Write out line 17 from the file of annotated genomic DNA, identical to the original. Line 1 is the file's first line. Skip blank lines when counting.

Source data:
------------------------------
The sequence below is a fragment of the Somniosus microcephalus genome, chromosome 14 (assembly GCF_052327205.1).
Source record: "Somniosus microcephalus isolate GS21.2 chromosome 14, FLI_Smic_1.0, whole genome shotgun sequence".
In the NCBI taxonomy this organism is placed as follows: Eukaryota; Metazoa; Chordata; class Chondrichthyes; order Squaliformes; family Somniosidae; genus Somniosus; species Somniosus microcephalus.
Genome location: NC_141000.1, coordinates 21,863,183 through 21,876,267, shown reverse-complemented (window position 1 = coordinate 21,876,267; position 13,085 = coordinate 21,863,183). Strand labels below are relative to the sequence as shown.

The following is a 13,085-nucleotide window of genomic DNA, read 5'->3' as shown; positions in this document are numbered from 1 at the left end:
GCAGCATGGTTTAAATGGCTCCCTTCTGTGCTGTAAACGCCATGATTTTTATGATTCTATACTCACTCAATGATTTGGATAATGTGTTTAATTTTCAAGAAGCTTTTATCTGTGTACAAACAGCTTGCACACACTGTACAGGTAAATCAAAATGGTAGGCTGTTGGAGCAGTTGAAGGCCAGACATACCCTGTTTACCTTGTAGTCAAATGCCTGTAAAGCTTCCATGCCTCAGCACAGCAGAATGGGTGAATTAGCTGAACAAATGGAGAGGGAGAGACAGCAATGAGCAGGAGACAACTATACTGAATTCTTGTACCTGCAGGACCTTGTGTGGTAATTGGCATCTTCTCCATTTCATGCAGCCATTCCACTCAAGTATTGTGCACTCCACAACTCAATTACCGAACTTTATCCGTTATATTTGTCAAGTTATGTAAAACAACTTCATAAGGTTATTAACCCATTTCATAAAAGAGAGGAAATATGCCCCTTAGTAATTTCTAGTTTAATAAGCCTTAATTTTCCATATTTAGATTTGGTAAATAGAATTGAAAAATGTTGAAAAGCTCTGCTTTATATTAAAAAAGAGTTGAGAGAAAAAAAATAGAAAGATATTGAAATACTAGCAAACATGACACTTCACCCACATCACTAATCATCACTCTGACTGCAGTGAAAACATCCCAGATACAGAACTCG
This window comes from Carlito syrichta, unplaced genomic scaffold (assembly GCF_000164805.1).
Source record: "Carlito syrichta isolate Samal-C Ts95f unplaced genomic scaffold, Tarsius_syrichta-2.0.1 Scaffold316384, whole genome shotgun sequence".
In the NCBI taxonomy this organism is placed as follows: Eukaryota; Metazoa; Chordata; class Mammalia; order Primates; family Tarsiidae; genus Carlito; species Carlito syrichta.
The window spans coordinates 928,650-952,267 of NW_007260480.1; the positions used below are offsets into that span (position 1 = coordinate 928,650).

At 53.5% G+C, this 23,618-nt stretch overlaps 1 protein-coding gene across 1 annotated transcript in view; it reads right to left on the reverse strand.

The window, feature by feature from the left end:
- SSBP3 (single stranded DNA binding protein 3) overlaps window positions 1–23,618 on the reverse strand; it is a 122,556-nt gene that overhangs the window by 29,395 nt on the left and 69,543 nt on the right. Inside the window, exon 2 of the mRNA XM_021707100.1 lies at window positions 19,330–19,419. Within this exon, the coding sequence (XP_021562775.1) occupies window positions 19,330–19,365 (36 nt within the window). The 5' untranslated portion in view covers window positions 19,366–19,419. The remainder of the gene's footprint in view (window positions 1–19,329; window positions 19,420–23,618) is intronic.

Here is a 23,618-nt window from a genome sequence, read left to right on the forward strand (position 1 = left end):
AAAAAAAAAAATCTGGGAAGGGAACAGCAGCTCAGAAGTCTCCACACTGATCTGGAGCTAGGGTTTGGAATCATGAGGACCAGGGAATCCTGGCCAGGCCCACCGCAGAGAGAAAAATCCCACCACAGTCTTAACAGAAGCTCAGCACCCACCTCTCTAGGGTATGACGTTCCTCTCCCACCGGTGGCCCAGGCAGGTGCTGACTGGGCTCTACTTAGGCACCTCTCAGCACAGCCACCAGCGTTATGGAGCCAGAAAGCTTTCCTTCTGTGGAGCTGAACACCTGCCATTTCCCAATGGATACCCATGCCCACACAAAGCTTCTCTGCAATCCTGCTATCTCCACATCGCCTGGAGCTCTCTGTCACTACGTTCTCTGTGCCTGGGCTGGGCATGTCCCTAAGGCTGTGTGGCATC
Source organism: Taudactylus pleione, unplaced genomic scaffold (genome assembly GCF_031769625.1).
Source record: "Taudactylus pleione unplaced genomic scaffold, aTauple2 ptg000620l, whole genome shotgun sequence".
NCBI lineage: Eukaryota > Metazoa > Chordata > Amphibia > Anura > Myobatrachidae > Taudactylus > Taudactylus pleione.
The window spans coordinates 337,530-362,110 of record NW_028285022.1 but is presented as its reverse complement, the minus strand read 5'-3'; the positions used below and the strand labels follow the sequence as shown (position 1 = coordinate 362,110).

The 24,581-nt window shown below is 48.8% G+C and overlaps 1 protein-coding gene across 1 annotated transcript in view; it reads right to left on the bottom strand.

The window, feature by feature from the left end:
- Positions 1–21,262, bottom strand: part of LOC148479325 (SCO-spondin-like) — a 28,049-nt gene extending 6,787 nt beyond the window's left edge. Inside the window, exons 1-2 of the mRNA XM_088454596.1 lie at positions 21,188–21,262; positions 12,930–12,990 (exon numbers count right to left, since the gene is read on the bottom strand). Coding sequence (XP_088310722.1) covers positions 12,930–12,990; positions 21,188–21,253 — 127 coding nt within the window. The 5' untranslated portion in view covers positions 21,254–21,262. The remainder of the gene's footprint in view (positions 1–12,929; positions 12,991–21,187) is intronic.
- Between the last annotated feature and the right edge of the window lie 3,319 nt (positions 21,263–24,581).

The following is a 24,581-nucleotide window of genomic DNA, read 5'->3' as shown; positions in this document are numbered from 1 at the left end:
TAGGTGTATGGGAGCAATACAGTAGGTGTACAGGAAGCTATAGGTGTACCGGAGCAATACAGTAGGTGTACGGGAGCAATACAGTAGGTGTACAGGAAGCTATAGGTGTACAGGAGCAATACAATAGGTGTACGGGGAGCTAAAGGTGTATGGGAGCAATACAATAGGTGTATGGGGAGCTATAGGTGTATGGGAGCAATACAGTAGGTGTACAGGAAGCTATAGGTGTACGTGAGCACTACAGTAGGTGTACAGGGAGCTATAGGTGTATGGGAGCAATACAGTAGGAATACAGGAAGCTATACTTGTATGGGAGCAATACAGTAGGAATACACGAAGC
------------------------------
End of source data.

Source record: "Taudactylus pleione unplaced genomic scaffold, aTauple2 ptg000620l, whole genome shotgun sequence".